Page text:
Forget dessert after the turkey dinner this year, Macy’s is opening its doors starting at 8:00p.m. on Thanksgiving Day.
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For the first time in its 155-year history, most Macy’s (NYSE:M) stores nationwide will be opening four hours before the official start of Black Friday.
While the early open could put a damper on some consumers eating plans, retail experts say the move shows how important the end-of-year shopping season is for retailers and how they are going to go to extreme measures to get shoppers to their check-out counters.
Peter Shankman, author of Nice Companies Finish First, says the move is prudent on Macy’s part, as the store is likely getting clobbered by ecommerce giants like Amazon (NASDAQ:AMZN).
“The traffic just isn’t there and they are trying to capitalize on the concept of making this an event,” Shankman says. “It’s not just a shopping day.”
Retail sales numbers for November and December are expected to rise 2.4% this year, less than the 3% increase last year and the 4% increase in 2011 and 2010, according to ShopperTrak, a store traffic measurement firm. This drop is bad news for retailers since 20% of annual retail activity takes place during this holiday shopping period.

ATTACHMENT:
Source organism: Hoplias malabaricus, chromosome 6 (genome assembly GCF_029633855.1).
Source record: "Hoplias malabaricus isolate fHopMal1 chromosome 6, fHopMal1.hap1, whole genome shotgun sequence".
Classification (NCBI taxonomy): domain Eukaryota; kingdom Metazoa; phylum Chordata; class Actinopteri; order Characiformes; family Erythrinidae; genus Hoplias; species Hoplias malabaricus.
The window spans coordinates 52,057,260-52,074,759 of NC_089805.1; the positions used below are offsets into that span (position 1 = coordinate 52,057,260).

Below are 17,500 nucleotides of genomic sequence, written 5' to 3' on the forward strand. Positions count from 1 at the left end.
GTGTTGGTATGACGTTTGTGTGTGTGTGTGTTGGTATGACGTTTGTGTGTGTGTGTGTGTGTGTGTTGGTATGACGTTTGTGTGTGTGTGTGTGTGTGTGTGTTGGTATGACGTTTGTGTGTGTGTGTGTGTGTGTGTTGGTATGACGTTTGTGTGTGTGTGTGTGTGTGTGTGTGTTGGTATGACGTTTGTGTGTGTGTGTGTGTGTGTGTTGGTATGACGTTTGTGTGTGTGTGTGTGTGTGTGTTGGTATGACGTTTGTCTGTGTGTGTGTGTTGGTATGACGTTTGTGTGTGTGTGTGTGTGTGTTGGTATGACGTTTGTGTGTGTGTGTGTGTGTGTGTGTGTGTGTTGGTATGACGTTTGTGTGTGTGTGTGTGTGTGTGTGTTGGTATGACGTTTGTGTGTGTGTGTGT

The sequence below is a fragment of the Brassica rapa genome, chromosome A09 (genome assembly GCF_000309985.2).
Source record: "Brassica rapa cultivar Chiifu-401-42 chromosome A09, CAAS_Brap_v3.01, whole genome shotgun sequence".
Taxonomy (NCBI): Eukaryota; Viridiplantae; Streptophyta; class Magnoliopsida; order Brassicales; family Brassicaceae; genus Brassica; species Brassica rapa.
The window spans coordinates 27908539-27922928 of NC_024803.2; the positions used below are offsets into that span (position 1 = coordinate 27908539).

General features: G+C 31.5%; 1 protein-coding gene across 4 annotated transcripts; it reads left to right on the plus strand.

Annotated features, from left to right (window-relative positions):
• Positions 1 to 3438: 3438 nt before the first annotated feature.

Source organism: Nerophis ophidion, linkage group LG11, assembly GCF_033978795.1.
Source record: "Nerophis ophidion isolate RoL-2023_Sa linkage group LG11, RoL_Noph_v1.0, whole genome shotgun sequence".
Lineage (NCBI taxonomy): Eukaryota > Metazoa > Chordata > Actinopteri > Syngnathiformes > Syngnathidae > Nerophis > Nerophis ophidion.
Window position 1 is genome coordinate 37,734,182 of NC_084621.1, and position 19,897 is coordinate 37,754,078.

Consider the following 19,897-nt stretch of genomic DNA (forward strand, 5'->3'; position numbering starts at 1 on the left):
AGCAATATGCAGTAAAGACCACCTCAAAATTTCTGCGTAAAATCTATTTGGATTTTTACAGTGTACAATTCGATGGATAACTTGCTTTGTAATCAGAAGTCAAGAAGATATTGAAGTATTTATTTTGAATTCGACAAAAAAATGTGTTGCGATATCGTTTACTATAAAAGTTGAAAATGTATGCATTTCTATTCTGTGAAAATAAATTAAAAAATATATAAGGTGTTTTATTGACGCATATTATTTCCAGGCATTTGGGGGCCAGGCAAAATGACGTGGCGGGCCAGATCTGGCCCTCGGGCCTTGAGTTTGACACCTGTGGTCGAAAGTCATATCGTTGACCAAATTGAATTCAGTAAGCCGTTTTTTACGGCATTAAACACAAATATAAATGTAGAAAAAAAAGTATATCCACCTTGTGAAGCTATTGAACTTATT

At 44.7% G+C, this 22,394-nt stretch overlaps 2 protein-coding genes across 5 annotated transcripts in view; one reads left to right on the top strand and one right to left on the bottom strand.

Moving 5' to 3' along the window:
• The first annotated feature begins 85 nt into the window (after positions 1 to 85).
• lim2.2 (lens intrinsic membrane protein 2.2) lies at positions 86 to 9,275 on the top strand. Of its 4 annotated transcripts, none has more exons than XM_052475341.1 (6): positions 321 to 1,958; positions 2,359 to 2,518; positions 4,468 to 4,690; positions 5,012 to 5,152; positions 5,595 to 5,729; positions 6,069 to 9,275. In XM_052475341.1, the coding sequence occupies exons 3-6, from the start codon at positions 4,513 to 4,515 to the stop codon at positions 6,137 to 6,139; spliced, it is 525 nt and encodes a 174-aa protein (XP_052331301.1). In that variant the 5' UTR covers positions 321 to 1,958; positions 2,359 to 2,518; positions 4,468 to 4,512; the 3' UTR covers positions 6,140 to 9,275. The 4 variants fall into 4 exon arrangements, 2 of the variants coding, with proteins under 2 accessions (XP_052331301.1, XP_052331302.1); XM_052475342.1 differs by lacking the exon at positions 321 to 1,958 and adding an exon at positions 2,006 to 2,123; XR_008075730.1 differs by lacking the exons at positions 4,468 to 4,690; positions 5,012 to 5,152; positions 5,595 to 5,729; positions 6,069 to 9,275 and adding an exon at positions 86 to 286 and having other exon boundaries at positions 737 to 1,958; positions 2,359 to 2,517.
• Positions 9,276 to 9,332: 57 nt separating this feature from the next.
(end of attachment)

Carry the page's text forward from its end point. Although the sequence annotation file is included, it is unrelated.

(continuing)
ShopperTrak released its data in mid-September, pulling in stats from more than 60,000 global locations in a proprietary model. Sales and traffic in apparel and electronic retailers will mirror national trends at 2.8% and 2.0% respectively.
While Macy’s may think the early start will bring in extra foot traffic, Kristin Bentz, executive director at Private Equity Firm PMG Venture Group, says it looks desperate.
“I have been saying how bad things really are,” Bentz says. “The debt ceiling is looming, and while Macy’s is one of the few publicly-held retailers that did well [during the downturn], it just seems like, is nothing sacred?”
Macy’s in New York City is known for the major Thanksgiving Day Parade it puts on annually, Shankman says, so the brand may capitalize and use the event to let viewers know its doors will be open that evening.
“Macy’s will want its doors open as early as it can in order to prop up sales,” he says. “Retail numbers aren’t in the greatest space right now and the government shutdown isn’t helping.”
Bentz adds consumerism is now a 24-hour business, and that Macy’s doesn’t necessarily need to open its doors earlier to bring in more shoppers. “All of these events and things they try to make us shop for, we don’t really have to,” she says. “A lot of retailers haven’t figured that out yet.”